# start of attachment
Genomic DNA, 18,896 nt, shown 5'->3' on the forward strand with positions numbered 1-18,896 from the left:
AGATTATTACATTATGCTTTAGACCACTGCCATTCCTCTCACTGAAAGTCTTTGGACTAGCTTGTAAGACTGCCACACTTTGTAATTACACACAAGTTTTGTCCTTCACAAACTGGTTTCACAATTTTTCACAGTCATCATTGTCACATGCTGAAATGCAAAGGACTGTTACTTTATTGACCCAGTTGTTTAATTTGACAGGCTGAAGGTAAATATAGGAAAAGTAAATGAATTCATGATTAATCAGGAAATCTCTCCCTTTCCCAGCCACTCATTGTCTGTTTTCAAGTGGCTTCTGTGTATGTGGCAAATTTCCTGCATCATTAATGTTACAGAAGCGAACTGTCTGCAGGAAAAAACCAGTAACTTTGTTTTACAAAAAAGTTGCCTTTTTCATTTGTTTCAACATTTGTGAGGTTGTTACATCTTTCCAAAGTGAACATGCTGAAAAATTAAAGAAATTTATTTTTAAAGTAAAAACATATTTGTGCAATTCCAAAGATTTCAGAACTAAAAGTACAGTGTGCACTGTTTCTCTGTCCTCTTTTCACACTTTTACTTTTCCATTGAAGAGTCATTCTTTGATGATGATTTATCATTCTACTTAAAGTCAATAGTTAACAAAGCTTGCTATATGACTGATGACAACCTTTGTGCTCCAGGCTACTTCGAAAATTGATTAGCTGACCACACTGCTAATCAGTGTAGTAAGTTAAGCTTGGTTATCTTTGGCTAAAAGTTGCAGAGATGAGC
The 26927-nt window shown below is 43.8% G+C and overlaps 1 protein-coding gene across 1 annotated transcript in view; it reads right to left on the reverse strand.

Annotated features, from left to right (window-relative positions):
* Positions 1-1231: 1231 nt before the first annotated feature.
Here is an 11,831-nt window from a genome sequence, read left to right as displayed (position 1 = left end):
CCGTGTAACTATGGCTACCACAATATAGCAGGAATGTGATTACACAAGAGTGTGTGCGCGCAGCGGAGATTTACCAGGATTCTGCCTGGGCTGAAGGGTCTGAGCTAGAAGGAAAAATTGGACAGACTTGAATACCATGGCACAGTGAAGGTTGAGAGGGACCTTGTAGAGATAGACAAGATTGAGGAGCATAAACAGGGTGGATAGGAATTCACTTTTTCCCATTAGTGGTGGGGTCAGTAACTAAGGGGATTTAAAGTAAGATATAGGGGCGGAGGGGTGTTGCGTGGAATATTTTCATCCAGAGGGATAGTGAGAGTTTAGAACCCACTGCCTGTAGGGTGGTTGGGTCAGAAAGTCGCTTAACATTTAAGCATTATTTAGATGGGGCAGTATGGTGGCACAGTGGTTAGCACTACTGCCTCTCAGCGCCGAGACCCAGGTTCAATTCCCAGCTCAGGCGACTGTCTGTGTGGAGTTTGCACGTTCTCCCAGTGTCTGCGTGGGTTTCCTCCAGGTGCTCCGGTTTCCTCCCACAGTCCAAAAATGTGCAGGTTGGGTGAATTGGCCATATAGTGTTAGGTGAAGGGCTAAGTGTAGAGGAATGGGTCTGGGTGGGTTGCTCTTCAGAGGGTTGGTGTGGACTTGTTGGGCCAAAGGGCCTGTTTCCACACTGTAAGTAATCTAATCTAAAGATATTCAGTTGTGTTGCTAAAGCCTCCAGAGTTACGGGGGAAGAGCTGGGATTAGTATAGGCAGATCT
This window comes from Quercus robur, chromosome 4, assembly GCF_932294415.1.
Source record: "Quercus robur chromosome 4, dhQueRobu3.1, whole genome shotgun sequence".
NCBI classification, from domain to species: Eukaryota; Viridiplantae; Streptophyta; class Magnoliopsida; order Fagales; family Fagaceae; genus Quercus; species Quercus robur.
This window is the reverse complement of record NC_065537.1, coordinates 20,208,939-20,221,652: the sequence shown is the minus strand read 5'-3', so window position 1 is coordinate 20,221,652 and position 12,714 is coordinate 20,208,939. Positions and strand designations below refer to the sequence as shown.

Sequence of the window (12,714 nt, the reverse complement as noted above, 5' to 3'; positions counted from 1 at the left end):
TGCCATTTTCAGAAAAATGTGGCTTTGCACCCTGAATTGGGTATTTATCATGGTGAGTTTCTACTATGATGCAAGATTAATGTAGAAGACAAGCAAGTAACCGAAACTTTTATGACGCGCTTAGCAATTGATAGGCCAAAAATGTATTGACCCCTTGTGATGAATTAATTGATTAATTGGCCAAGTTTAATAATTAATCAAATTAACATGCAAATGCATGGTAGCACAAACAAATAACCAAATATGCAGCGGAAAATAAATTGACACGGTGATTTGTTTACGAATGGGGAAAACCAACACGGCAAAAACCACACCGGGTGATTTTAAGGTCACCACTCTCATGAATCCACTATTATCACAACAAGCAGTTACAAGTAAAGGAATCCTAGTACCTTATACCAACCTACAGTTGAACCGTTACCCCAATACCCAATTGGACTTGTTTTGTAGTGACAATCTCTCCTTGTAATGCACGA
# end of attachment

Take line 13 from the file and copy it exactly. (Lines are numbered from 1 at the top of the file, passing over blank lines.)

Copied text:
TGCCATTTTCAGAAAAATGTGGCTTTGCACCCTGAATTGGGTATTTATCATGGTGAGTTTCTACTATGATGCAAGATTAATGTAGAAGACAAGCAAGTAACCGAAACTTTTATGACGCGCTTAGCAATTGATAGGCCAAAAATGTATTGACCCCTTGTGATGAATTAATTGATTAATTGGCCAAGTTTAATAATTAATCAAATTAACATGCAAATGCATGGTAGCACAAACAAATAACCAAATATGCAGCGGAAAATAAATTGACACGGTGATTTGTTTACGAATGGGGAAAACCAACACGGCAAAAACCACACCGGGTGATTTTAAGGTCACCACTCTCATGAATCCACTATTATCACAACAAGCAGTTACAAGTAAAGGAATCCTAGTACCTTATACCAACCTACAGTTGAACCGTTACCCCAATACCCAATTGGACTTGTTTTGTAGTGACAATCTCTCCTTGTAATGCACGA